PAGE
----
Travel bubbles for Thailand still posing big question marks

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Although the Thai government is now committed to allowing initially around 1,000 foreigners a day to enter the country by air, the details still await approval by the Covid-19 Situation Administration (CCSA).

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In the first phase, Thailand will be open only to foreigners who “bubble” from partner countries which have shown excellent progress in combatting the pandemic.Initially they will be business executives and medical tourists.They will likely need a business (non “B”) or medical (non “O”) 90 day visa issued by their embassy to avoid confusion at Thai airports about necessary paperwork.An alternative might be an official letter from a Thai government agency.


These groups are easy to monitor domestically as medical tourists will be well known to their respective hospitals and business people will be liaising closely with the Thai company sponsoring their visit.Foreigners with valid work permits will also be allowed into the country, though it is thought that there are very few of them stranded abroad.

Travel bubble countries will include several countries neighboring Thailand as well as China, some Middle East nations and possibly Australia and New Zealand.Those landing will be exempt from quarantining but will need to show health documentation which has yet to be finalized.It is not known whether general health insurance or specifically Covid-19 cover, or both or neither, will be part of the requirements.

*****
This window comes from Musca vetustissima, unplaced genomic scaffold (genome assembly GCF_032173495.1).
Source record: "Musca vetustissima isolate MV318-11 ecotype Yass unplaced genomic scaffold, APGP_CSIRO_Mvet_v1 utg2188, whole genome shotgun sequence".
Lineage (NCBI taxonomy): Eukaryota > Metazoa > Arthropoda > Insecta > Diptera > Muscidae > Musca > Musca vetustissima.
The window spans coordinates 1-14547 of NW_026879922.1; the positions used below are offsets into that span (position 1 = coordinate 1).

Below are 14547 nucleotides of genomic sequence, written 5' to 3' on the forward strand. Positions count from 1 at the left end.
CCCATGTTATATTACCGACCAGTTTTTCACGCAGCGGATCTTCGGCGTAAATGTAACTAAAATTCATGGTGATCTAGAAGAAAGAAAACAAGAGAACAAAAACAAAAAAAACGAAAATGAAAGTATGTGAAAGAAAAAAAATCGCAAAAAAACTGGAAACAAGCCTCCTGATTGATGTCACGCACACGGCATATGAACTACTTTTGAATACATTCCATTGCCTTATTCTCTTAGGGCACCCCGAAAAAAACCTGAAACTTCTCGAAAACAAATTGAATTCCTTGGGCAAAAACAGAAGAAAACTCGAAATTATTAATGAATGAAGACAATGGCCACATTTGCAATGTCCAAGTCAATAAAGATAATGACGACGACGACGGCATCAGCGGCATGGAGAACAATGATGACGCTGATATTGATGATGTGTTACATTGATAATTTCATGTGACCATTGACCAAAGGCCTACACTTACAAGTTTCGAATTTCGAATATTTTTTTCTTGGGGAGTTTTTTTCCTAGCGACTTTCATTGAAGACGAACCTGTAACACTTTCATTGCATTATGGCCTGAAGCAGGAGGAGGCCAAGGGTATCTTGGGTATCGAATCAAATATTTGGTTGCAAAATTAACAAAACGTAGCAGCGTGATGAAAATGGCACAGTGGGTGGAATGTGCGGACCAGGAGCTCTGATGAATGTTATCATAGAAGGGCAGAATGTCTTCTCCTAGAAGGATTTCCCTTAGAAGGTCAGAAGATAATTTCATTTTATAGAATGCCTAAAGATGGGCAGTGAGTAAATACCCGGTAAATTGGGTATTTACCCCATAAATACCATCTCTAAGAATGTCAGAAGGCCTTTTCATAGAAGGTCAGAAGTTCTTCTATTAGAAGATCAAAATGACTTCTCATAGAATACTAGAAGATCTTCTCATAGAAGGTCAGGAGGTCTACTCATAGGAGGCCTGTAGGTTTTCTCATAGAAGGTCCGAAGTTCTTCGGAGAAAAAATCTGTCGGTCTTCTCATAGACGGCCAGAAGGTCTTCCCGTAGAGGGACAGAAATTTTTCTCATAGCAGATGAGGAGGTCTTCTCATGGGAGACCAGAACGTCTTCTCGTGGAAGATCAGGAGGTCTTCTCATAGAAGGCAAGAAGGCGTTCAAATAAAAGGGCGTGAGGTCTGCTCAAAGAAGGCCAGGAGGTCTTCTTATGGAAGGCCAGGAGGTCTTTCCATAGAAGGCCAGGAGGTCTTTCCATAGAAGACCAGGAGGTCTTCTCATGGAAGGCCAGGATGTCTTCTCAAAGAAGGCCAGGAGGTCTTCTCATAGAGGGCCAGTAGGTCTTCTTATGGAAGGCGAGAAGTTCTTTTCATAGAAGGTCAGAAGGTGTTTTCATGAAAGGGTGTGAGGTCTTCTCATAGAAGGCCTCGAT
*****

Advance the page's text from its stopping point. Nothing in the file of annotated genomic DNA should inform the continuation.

Covid-19 cover is available from several Thai insurers for the age range 0-99, but general medical insurance is virtually impossible for those over 75 years unless they have a longstanding policy still in force.Both types of policy typically carry exclusions for pre-existing illnesses or hidden sickness at the time of application.Moreover, sick foreigners needing to come to Thailand for medical treatment will likely be barred from any insurance company acceptance.


If the pilot scheme is successful, the travel bubbles will become larger as ordinary tourists from partner countries only are allowed in small groups.Yet the new customers won’t have unrestricted access to Thailand, but will be offered package deals in particular locations.Phuket is likely to be a popular destination as motorized traffic is easier to monitor on an island than, for example, in Greater Pattaya which has many more access roads.

A bone of contention is likely created by the fact that“bubble” foreigners will not be required toquarantine unlike returning Thais who are kept in isolation for 14 days on arrival.One possible solution is for the travellers to be tracked via a smart phone application.No details have yet appeared, but the chosen technology may need to be more sophisticated than Chana Thai which is currently in use for visits to public places.




The trouble with Chana Thai is that fake apps have appeared to phish the unwary and, separately, the registration device requires extreme vigilance by monitoring staff in malls and restaurants to ensure cooperation by the public.Additionally, there is a growing trend for customers to add their name and number to a sheet of paper rather than to use Chana Thai which is more bothersome.

Now that Thailand is committed to travel bubbles, there will be a period of several months of trial and error before the country can even consider moving on to a hello-all travel and tourism policy in 2021.Patience is the only virtue.